How to keep your credit score healthy
Your credit rating has a massive impact on your ability to take on debt. finweek gives you some tips on how to optimise your credit rating.
a credit rating is essentially a consumer’s financial reputation, according to consumer finance business RCS. “Your credit rating ultimately determines the cost of your debt,” explains Craig Gradidge, certified financial planner and co-founder of Gradidge-Mahura Investments. “A person with a good credit record is attractive to a bank, and the banks will compete for their credit business by offering them better rates than the other banks – provided that the individual shops around to secure a good rate.”
It is therefore important to check your credit rating at least once a year to ensure that the information is accurate. This ensures that incorrect information is not held against you when you apply for credit.
For the quarter ended June 2015, over 157 000 credit reports were issued to consumers at their request. This is out of a total of 23.4m credit-active consumers in South Africa, says Mpho Ramapala, manager: education and communication at the National Credit Regulator. The number of reports issued was down 25.4% year-on-year, Ramapala explains. This is an indication that now even fewer people are aware of their credit status.
Mistakes to avoid
“One of the biggest mistakes people make is over-committing themselves to debt,” says Gradidge. “They often do not consider affordability of their debt if interest rates were higher. So they take on debt under the assumption that repayments will remain at the same level for the full period of the debt. Invariably interest rates go up, and suddenly they are faced with affordability issues.”
RCS advises you to pay your debt on time, adding: “Try to keep your debt lower than 20% of your yearly income for retail credit; and talk to your creditors if you are having a hard time paying – you can rearrange your payments.”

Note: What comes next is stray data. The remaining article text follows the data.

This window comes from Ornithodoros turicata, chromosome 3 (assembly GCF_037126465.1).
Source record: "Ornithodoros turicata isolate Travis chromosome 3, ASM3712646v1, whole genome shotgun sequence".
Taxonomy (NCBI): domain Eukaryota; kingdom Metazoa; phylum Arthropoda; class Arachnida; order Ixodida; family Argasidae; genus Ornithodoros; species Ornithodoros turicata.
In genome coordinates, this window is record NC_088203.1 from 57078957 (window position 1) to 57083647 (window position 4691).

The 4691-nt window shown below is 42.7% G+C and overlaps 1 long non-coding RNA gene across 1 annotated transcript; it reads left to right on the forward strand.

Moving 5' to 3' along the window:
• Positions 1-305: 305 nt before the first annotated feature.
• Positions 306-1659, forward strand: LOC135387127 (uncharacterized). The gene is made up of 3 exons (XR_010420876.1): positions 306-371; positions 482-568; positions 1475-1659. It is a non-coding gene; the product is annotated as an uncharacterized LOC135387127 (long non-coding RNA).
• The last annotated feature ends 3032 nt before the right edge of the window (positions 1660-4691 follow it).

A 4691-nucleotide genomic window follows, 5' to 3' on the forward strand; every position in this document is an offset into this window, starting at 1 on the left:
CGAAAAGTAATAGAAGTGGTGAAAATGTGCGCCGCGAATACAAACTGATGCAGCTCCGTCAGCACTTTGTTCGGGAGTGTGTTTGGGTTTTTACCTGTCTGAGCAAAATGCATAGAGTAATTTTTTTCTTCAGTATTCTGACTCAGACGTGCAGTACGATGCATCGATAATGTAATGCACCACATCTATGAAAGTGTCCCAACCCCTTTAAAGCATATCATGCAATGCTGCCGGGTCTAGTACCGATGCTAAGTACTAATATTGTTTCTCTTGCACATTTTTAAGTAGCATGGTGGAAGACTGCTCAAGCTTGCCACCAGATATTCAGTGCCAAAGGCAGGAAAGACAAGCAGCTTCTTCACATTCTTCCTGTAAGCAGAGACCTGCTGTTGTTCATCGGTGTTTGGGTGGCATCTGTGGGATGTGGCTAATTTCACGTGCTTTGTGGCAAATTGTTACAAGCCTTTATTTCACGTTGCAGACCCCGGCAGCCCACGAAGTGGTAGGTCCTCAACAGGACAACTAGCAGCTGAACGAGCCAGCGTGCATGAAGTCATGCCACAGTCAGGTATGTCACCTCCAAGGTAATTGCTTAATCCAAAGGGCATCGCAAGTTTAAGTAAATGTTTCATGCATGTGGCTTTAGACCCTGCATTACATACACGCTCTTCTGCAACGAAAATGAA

According to Gradidge, another big mistake is to use debt to fund consumption, for example, by buying groceries with your credit card. “This is often expensive, unsecured debt, which piles up over time. By the time the person realises the problem, they have a pile of expensive debt, and nothing to show for that debt.”
RCS says: “Failed debit orders and absence of payment on your account shows poor budget management and low reliability, and not being aware of inaccurate information on your credit record.”
It is possible to manage debt successfully and even work towards improving your credit score, according to FNB: “If you need assistance in getting on track with your finances or if you find it difficult to meet your payments, contact your bank to discuss possible debt relief options.”
FNB adds that even though not having a credit history may prove to be a problem, “suddenly opening a bunch of accounts in order to create a credit profile will actually create a negative effect on a credit score, as banks look at the longevity of your credit profile and the health thereof. Credit cards should also not be maxed out as this shows either poor financial discipline or overindebtedness and will reduce your credit score further.”
“One of the biggest mistakes people make is over-committing themselves to debt.”